Why Is Europe's Economic Dynamo Losing Residents?

Germany has been able to fend off the worst effects of the deep recession that's beset seemingly every European country. But it finds itself facing the same continent-wide demographic crisis afflicting its less-affluent neighbors.
August 15, 2013, 7am PDT | Jonathan Nettler | @nettsj
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"There is perhaps nowhere better than the German countryside to see the dawning impact of Europe’s plunge in fertility rates over the decades, a problem that has frightening implications for the economy and the psyche of the Continent," write Suzanne Daley and Nicholas Kulish. "In some areas, there are now abundant overgrown yards, boarded-up windows and concerns about sewage systems too empty to work properly."

"In its most recent census, Germany discovered it had lost 1.5 million inhabitants," they explain, with a future decline of up to 19 percent expected over the next four decades. "Demographers say a similar future awaits other European countries, and the issue grows more pressing every day as Europe’s seemingly endless economic troubles accelerate the decline."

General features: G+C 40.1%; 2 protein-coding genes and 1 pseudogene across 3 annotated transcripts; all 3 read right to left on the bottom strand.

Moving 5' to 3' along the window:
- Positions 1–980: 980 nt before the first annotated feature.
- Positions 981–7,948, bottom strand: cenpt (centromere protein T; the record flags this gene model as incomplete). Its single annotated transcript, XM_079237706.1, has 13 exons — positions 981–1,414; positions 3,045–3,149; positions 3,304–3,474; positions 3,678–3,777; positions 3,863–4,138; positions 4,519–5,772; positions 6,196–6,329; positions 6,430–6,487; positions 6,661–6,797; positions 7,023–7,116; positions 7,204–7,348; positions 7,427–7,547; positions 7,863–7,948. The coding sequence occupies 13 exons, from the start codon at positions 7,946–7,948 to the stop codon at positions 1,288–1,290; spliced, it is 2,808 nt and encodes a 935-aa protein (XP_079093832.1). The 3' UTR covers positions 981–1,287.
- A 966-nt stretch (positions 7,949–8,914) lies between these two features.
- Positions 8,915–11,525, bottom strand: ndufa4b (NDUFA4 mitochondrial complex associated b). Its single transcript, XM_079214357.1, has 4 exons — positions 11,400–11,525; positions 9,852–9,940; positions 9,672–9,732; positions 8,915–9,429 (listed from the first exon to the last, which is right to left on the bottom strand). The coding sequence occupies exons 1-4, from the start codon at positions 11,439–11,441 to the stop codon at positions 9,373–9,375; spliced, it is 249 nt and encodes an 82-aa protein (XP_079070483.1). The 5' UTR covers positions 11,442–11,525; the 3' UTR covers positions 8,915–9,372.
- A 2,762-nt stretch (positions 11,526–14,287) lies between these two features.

"Germany, however, an island of prosperity, is spending heavily to find ways out of the doom-and-gloom predictions, and it would seem ideally placed to show the Continent the way. So far, though, even while spending $265 billion a year on family subsidies, Germany has proved only how hard it can be."

A solution may require no less than a cultural shift in the country's approach to immigrants, older workers and working mothers.

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Published on Tuesday, August 13, 2013 in The New York Times
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